Trout Fishing on Crowley Lake
There are countless ways that fishing can be a metaphor for life, but one of the ones that always stands out is firsts. In life you remember your first love or first job, baby’s first steps and so on — in fishing, too, you remember the first of a certain fish you caught, or your first visit to a region that changed your life. Welcome to trout fishing on Crowley Lake.
My first visit a few years back was special to me before we even got out into the Sierra Nevadas. One of my good buddies and his father have been going out to Crowley together for almost 35 years — his father had been going even longer, maybe 60 years since his own childhood trips with his own father. I had heard of Crowley and dreamed of the Sierra Nevadas, but to get an invitation to a special family tradition made it even nicer from the start.
Located in the beautiful Sierras
Crowley sits on the eastern side of the Sierra Nevadas, on the outskirts of Yosemite. It’s some of the most stunning scenery in California, taking on almost mythical depth meaning (seriously, this region was the site of an actual quest I took on to find an elusive golden trout around Laurel Lakes).
Driving up there from southern California, you’re just cutting through high desert, watching the world slip by, expecting to see tumbleweeds rolling across the 14 or 395, and finally the desert gives way to…more high desert. And just when you’ve convinced yourself that any beautiful mountain range would certainly have to be a mirage, you’ll start to see the majestic, jagged peaks popping up to the west. You’ll come across proud Mount Whitney, the tallest peak in the contiguous US towering at 14,505 feet, and like an omen you’ll know you’re getting closer.
Maybe I’m making this drive and buildup out to be more of an adventure than it really is, but think back to your firsts and you’ll understand how important the experience was to me. I’m not exaggerating the magnitude — Crowley literally sits adjacent to Mammoth Mountain and Mammoth Lake. More importantly, when you eventually get up the path to Crowley, you feel its actual power. It sprawls out through the valley, surrounded by peaks, and then you remember reading somewhere that Crowley is actually on top of an active volcano.
Known for its trout fishing
But Crowley is more than a gem in the Sierra Nevadas. It’s known for brown trout and rainbows, as well as some Sacramento perch. I’ve been fortunate in my time to catch all three, but my fondest memories are not of incredible catches — just exploration and camaraderie.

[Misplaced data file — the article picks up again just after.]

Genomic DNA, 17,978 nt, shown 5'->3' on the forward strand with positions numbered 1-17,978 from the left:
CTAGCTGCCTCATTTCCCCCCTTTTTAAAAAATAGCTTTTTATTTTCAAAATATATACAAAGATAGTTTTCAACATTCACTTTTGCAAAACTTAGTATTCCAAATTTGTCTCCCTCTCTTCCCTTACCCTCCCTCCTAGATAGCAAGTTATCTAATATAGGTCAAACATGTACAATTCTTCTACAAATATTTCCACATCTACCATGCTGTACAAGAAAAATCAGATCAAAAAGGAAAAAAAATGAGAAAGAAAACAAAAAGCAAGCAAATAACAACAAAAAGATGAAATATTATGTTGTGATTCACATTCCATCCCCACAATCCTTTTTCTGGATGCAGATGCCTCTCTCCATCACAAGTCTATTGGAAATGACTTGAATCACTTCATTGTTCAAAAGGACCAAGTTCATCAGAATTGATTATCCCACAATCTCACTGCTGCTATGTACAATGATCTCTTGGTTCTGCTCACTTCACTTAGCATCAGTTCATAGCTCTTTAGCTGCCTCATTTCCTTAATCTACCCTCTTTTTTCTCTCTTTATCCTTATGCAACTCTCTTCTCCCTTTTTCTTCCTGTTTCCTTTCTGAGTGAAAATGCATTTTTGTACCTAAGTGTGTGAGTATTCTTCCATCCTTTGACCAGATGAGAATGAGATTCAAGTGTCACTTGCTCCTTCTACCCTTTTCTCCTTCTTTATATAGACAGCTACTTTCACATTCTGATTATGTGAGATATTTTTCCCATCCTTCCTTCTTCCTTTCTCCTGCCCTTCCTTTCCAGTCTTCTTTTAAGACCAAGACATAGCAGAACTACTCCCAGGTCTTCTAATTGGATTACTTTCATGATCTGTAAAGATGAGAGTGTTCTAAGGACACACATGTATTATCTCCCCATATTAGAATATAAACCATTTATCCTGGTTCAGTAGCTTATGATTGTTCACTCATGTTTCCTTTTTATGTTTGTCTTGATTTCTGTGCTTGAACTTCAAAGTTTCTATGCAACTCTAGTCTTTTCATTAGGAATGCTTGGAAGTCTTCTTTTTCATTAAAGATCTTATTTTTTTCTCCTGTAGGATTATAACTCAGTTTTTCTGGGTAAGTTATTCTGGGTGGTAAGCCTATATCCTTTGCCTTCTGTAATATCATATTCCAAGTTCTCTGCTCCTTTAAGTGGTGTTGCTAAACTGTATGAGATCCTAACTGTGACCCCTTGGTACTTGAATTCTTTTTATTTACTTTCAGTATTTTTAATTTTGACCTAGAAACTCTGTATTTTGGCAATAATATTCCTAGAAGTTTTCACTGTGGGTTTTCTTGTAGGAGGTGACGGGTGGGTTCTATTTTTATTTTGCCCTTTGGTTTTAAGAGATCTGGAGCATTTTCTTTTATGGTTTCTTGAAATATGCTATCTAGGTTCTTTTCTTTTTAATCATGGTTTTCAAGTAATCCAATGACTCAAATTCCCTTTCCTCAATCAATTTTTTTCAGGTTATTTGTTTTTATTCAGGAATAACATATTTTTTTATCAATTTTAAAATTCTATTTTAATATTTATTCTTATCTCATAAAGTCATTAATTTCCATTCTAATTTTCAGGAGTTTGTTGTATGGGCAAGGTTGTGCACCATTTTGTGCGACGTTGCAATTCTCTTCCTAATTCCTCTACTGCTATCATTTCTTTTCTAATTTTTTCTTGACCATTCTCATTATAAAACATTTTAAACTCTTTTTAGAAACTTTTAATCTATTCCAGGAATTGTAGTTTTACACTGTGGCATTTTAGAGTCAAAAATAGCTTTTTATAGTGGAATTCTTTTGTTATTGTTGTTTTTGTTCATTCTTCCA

My buddy and his dad took me out on the water and we just trolled for hours, talking and laughing, getting lost in conversation and losing count of how many beers or hours had passed by. It was a stunning place where I remember feeling totally comfortable sitting back, trolling all day long, drinking all day long, and going back to the cabins by the water to laugh more, drink more, and plan to do it all again the next day.
It’s worth noting that most people seriously fishing at Crowley wouldn’t be trolling like we were — I just liked doing it so I could sit back and relax. I typically don’t like letting the fish come to me anyways, so I like to go after them more aggressively. At a place like Crowley though, most people will fish stillwater nymphs, a fly fishing technique using a lead and mid-level rig dropping from the surface towards the bottom. The pros at Guide Recommended have a great cheat sheet on stillwater nymphing if you want to pursue that. more.
The Bigger Picture
Crowley is by no means the best fishing spot I’ve found in the Sierras, but it was my first, and there are plenty of thrilling features to make it a worthwhile destination on your next adventure: stunning scenery, quality fishing, the presence of an underground volcano, and ideally some great company sharing it all with you. What’s also neat about Crowley is the way it sprawls through the valley, and all these different river systems flow into it, feeding it. It makes it feel like the center of the universe when you’re there.
And for that reason, it’s started to become a lot more populated in recent years. There are more boats, it’s more heavily-fished, and a just a little crowded. I don’t get there as much, but still go on occasion. Now, it’s more of a fond memory for me, a place that set the tone of my career and my love of the Sierras. A sort of “gateway drug” to the rest of the fly fishing scene up there. It’s special.
I suppose you could say, all good things flow into Crowley Lake. And for me, lots of good things have flown out since.